In today's N&O, the best composite of points yet to be rolled into in piece.
Myrick Howard of Preservation North Carolina writes:
The lowdown on teardowns
Bad on neighborhoods -- and on the earth
RALEIGH - The teardown trend in Raleigh is bad for the environment -- and bad for Raleigh's residents. When global warming, water conservation needs, landfill shortages and the need for additional electric power generation fill the newspaper on a daily basis, tearing down a perfectly habitable house (even if it's "dowdy") to make way for an oversized replacement is environmentally irresponsible. ...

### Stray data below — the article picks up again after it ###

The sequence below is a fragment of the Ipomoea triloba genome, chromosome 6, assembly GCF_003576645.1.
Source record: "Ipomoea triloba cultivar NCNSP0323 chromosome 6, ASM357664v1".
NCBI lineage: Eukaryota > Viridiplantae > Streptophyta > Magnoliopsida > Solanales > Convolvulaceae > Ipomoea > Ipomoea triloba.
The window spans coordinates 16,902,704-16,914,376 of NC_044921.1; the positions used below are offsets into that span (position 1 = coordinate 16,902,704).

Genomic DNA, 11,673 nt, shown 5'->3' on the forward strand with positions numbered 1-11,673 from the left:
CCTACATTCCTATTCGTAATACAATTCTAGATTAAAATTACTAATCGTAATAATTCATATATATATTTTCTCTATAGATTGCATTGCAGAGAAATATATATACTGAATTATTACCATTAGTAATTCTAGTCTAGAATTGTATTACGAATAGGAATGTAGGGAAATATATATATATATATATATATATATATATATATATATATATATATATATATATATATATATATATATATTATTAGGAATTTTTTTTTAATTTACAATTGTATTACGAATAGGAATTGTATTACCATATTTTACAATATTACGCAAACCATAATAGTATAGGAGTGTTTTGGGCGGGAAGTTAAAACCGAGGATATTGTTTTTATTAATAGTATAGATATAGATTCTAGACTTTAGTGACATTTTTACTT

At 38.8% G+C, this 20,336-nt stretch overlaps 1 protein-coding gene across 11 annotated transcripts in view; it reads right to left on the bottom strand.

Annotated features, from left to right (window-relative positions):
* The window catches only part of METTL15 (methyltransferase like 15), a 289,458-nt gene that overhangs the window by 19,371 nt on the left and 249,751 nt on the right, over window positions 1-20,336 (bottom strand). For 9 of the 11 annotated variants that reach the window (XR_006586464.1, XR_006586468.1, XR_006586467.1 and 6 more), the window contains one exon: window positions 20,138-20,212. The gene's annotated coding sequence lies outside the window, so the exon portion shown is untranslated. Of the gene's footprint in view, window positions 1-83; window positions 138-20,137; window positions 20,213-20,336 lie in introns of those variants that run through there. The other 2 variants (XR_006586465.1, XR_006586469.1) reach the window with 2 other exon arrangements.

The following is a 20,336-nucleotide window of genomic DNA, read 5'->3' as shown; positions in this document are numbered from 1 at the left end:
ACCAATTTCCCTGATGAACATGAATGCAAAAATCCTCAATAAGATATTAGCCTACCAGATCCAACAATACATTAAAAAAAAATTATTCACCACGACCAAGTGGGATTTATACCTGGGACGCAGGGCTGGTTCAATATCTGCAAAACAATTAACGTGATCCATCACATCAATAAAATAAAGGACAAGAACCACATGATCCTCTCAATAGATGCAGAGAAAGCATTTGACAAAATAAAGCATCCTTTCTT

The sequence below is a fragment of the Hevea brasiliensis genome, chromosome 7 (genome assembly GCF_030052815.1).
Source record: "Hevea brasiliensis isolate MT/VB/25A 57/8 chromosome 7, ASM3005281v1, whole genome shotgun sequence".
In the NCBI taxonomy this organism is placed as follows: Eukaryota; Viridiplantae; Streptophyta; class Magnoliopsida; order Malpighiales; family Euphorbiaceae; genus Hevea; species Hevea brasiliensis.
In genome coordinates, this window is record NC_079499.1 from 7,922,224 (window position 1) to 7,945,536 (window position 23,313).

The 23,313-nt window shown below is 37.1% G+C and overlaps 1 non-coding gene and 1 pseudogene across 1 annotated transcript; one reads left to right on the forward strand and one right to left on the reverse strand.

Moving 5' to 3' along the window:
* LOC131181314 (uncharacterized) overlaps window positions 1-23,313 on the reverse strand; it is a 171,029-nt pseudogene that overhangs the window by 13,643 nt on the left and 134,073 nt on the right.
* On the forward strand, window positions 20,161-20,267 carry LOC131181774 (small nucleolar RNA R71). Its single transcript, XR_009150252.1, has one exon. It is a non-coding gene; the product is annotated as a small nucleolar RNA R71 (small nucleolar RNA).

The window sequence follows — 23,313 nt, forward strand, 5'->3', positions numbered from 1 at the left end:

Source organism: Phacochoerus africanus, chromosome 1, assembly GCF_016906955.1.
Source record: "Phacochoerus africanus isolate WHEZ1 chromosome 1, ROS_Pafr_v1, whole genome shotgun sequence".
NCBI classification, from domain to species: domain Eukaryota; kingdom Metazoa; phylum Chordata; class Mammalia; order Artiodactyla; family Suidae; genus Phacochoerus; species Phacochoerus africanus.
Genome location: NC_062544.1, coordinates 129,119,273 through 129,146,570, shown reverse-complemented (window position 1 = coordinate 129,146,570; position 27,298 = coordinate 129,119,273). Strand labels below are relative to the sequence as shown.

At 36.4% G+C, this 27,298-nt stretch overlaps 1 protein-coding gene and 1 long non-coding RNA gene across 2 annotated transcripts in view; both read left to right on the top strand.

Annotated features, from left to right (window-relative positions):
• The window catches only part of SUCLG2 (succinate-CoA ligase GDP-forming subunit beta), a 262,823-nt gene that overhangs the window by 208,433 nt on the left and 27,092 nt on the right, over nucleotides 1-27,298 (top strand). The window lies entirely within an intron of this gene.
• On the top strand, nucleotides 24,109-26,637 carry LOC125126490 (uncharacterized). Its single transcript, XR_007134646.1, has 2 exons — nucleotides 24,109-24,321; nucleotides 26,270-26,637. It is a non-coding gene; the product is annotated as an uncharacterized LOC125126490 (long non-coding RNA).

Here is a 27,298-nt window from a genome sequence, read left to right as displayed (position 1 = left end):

Howard also states that "Contrary to building industry rhetoric, teardowns do not financially benefit the existing property owners in a neighborhood. After oversized houses are built, neighboring property values actually drop in many cases." He itemizes these areas of concern -- "the quality of life is diminished, living next door to a monster house (with the issues of increased runoff, and loss of sunlight, view and neighborhood tree canopy) and the streetscape loses its charm."
Just what those of us with monster houses looming were afraid of. Ask the neighbors of Garage Mahal on Glenwood Avenue what they think about the house next door.
Read the whole story here.